So with the excitement of the 2015 awards out of the way, there’s just time to look back at the most viewed pages on this blog. Usual technical caveat apply here: I am counting pageviews as determined by WordPress. The geeks amongst you will know that there is no 100% reliable way of distinguishing the real pageviews from the bots and spammers. But when comparing different pages of the same blog using the same tools it’s reasonably reliable.
Also be aware that articles published earlier in the year are at a slightly unfair advantage here as they have longer to build up stats that later articles (some articles build an audience over months or even years). I’ve also omitted the live coverage of the Edinburgh and Brighton fringes as that would have had lots of people returning to the page as and when it was updated.
Anyway, enough technical waffling, let’s skip a razzmatazz intro and get to the details, shall we?
Most viewed pages published in 2015:
There’s a lot of ways that new posts come to readers’ attention. Reviews and recommendations tend to get publicised by the acts concerned, especially if I’ve been complimentary about them. But the most viewed page of all was something I would never have guessed …
1) Don’t be afraid of an Edinburgh exodus: I wrote this halfway through the Edinburgh Fringe in (belated) response to Richard Herring’s decision not to take part in the Edinburgh Fringe this year. My view was that if big-name comedians choose not to take part, that’s not a bad thing, because it makes it easier for small-time performers to get started – and Richard Herring himself recognised himself that standing aside might give someone a chance. That post was picked up by Richard Herring himself on the day it was posted and tweeted to his massive Twitter following, and gave me my biggest daily viewing ever.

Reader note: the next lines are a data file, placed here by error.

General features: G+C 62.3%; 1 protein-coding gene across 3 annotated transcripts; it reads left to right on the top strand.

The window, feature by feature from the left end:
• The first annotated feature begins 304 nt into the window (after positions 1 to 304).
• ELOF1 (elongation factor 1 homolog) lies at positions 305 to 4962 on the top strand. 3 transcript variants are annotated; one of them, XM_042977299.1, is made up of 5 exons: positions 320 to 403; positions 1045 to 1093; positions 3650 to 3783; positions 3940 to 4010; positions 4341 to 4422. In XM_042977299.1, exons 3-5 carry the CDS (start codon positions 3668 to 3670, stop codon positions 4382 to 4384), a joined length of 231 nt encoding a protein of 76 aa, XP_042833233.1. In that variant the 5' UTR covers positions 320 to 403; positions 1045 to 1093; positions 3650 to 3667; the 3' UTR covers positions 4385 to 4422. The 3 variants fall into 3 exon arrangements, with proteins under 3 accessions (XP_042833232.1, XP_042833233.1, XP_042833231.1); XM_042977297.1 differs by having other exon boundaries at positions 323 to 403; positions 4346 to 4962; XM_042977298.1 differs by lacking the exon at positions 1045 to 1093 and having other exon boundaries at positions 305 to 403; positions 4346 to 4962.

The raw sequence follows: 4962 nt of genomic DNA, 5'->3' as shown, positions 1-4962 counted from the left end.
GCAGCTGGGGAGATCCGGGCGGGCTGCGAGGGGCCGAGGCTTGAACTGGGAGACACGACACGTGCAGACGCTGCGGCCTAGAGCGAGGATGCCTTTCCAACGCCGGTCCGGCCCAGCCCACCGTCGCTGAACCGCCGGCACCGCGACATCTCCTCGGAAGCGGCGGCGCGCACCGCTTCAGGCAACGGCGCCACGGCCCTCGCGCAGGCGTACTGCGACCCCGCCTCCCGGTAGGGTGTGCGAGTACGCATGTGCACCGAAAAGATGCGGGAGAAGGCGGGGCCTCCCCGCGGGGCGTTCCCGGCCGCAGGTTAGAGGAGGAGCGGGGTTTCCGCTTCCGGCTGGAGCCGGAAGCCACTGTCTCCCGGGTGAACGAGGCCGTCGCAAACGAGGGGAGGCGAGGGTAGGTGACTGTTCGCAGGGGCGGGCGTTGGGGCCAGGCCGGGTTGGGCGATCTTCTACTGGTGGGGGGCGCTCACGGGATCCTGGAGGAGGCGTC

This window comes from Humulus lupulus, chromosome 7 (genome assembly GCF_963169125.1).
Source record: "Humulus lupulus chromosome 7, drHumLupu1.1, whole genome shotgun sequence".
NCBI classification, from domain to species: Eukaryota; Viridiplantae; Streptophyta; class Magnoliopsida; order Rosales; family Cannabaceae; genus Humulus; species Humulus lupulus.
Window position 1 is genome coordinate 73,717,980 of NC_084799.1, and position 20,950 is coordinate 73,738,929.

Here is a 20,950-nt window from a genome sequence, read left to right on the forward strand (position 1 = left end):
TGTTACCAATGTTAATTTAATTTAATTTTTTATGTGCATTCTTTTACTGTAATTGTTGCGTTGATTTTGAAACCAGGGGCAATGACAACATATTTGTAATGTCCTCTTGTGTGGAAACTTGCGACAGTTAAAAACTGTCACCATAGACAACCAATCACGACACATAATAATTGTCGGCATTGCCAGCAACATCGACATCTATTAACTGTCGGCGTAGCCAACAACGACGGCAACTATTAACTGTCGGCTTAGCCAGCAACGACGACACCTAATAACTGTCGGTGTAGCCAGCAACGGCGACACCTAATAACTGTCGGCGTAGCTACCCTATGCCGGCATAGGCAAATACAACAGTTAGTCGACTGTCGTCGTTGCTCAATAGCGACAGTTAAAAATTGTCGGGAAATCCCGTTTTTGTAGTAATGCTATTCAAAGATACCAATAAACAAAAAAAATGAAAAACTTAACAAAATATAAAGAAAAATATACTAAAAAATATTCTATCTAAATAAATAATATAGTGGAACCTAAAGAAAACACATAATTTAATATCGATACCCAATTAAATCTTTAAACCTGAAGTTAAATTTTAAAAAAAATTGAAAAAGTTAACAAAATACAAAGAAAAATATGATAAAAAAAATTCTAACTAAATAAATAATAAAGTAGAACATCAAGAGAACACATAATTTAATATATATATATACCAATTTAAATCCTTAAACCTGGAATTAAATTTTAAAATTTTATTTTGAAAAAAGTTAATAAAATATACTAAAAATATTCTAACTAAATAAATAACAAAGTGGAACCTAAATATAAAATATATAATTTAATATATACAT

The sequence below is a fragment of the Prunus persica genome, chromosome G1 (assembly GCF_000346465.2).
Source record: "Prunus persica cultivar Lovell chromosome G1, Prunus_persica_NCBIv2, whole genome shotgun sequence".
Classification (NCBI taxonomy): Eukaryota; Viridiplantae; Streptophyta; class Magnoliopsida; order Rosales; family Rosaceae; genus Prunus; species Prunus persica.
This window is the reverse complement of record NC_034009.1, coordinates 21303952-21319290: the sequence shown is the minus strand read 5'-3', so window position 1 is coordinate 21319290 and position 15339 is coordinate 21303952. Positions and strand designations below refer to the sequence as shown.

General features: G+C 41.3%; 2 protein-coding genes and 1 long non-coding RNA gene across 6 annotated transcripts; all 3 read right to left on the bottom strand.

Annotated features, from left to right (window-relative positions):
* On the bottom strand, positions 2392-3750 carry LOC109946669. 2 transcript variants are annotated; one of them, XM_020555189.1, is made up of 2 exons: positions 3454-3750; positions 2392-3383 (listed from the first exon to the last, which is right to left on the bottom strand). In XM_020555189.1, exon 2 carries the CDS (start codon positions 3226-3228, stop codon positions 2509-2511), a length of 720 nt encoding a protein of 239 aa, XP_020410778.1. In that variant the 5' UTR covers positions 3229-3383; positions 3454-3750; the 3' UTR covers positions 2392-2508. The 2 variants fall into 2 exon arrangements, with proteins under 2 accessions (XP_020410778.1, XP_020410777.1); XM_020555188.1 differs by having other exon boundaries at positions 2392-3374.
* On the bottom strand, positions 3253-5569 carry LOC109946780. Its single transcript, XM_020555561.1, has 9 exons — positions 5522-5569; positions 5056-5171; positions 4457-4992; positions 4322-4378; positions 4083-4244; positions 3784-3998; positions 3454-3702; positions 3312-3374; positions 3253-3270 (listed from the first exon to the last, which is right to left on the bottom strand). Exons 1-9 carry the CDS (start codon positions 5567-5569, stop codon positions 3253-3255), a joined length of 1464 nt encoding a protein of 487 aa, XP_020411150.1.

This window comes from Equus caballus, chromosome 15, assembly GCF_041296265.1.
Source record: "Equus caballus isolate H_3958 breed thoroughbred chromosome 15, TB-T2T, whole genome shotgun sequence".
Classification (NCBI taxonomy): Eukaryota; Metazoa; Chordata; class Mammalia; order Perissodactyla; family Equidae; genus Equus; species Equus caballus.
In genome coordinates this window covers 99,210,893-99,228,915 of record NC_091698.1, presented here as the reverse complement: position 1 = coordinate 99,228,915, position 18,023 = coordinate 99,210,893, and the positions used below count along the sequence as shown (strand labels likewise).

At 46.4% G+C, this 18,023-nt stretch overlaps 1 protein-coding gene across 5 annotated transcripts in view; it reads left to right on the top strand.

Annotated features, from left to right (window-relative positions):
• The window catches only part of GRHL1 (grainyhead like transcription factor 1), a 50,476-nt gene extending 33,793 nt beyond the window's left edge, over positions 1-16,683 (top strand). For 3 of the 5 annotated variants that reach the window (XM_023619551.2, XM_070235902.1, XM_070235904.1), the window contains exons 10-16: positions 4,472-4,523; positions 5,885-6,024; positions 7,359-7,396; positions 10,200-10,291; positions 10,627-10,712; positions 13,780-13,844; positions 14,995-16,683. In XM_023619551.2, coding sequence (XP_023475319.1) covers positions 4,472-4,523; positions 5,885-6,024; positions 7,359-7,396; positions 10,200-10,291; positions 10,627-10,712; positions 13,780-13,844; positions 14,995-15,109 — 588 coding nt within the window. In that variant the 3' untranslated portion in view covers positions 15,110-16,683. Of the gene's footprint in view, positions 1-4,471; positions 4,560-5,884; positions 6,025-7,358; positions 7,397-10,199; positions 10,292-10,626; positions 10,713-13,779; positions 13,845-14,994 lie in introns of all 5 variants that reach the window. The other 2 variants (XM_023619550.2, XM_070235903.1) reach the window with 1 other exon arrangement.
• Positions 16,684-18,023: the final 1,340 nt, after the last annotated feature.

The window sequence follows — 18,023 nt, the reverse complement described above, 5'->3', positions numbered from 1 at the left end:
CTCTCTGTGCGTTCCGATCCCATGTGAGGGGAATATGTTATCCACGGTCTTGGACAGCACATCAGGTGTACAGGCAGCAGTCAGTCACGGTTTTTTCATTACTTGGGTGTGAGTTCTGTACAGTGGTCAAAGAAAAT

2) What’s worth watching: Edinburgh Fringe 2015: No surprises here. With my list of recommendations for the Edinburgh Fringe getting progressively larger as I get to know more good acts, more acts involved pick them up.
3) Lumiere 2015 preview: This had an unusually large readership. With Durham’s biannual light festival looming, I gave my picks of what I was looking forward to the most (and not just which installations were the most high-profile). That found its way on to an unofficial Lumiere page on Facebook and got shedloads of traffic.
Most viewed new post by category:
The Richard Herring piece was my most viewed comment piece, and the Edinburgh Fringe roundup was my most viewed preview piece. In other categories, the most viewed pages were:
Most viewed review – House of Usher: Much as all thespians like having their egos massaged (myself included), writing wonderful things about big-budget productions tends not to get much attention – they’ve got more than enough praise from newspaper reviews. Which is why the most appreciation comes from small-scale performers which get few or no reviews. House of Usher was the extreme case of a low-key student production at the Empty Shop. I very rarely bother watching student productions, let alone reviewing them, but this was such a bold production I felt it deserved a mention, and it seems words must have travelled through the DST grapevine very quickly.
Most viewed news story – Chris Monks quits Stephen Joseph Theatre after six years: I don’t do many stories in the “News” category, and most of them don’t get that much attention, but the ongoing puzzle over Chris Monks’s departure from The Stephen Joseph Theatre has been getting a steady stream of viewers ever since I wrote this. Still no further news as of today: no expansion on why he went, no news of a successor, and no clues as to where the Stephen Joseph Theatre goes from here. Only small development is that their fledgling revival of a new writing programme seems to be on hold indefinitely. Looks like it could be some time yet before we learn about the Stephen Joseph Theatre’s future.